Well Known DWI Cases That Won Their Defense

Driving under the influence (DUI) has been one of the highly publicized cases recently. Not only because half a dozen celebrities are caught doing it monthly, but also because it revealed that there are far more drunk driving cases in the country than anyone thought. Most of them are never publicized for one or both of these reasons. They weren’t really under the influence, and their DWI defense proved just that.

Cases Where The DWI Defense Did Its Job

DWI defense

Audrey Cox

Audrey Cox of Lowell Massachusetts is a reporter for WMUR-TV. One evening when she was driving home, she struck Sandra Dary who was walking with her poodle on the side of the road with her car. Dary suffered injuries that required surgeries and Cox was arrested for driving under the influence.

At the scene, Cox, who at one point admitted to having a glass of wine with lunch, refuse to take a breathalyzer test. In the case, the assistant County attorney used this as proof of her guilt. However, multiple witnesses including the injured party themselves stated that Cox did not appear intoxicated. The injured party was also wearing dark clothing and the sun had just started to set. In the end, the jury found that box was not guilty of a DWI. Because of her known stature the case was heavily broadcasted, especially locally.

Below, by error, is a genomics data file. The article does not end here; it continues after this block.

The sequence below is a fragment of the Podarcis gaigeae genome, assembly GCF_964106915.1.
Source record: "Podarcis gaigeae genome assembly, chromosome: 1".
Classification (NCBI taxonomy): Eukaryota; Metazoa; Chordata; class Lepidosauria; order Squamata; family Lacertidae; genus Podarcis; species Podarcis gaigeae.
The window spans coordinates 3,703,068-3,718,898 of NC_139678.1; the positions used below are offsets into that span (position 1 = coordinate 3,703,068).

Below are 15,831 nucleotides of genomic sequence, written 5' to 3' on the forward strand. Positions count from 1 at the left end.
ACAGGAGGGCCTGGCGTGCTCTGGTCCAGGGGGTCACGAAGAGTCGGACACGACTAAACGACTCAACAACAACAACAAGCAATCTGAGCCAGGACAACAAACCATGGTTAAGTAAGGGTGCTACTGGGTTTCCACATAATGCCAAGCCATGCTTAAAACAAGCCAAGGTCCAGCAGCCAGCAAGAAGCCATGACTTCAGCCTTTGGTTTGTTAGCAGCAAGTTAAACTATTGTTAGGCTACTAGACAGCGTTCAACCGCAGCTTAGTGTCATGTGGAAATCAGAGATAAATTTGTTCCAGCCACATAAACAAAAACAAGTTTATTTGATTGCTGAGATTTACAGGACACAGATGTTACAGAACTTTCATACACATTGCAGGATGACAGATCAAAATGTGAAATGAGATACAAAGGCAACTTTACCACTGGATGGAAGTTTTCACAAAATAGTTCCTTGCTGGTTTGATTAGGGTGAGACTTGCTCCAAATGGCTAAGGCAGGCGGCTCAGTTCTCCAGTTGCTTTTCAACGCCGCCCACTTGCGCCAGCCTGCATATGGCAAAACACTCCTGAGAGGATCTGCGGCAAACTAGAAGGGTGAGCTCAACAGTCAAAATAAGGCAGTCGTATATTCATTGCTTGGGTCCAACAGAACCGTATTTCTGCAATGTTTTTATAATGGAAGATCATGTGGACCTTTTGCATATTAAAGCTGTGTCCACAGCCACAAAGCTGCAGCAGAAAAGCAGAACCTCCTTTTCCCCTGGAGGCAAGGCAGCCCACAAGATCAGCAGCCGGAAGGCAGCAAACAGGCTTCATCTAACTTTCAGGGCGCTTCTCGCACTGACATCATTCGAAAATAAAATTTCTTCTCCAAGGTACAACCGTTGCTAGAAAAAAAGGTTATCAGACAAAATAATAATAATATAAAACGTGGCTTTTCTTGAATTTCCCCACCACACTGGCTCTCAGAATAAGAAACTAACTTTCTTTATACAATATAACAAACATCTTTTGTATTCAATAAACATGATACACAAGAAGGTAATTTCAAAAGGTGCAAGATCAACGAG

Jeffrey Wright

Truth be told, driving under the influence is no laughing matter. It’s caused the loss of lives, severe injury and damage to property. In some cases, even famous celebrities and professionals who are expected to fight this tooth and nail don’t. Even with knowledge of incarceration, community service, and fines, people like Kevin Hart graciously admit that they were wrong.

However, not all cases sing the same Kumbaya. There a people who try to fight, and their case gets dismissed because they had a good lawyer pointing out all the flaws of the process.

There are a lot of ways to get a DUI or DWI case dismissed. The first thing that any lawyer would look at is the evidence and how the evidence was acquired. This was the case with Jeffrey Wright. Police officers pulled him over because of his erratic driving pattern, then promptly asked him to take the field breathalyzer test. He got a .089%, above the legal limit of .08%. However, upon the admission of second test hours later, he passed. His lawyer used this as grounds to convince the prosecution to get the case thrown out, which they did.

If there’s little evidence to prove tampering or question the credibility of the testing process, then lawyers have to rely on research and establishing the character of suspect.



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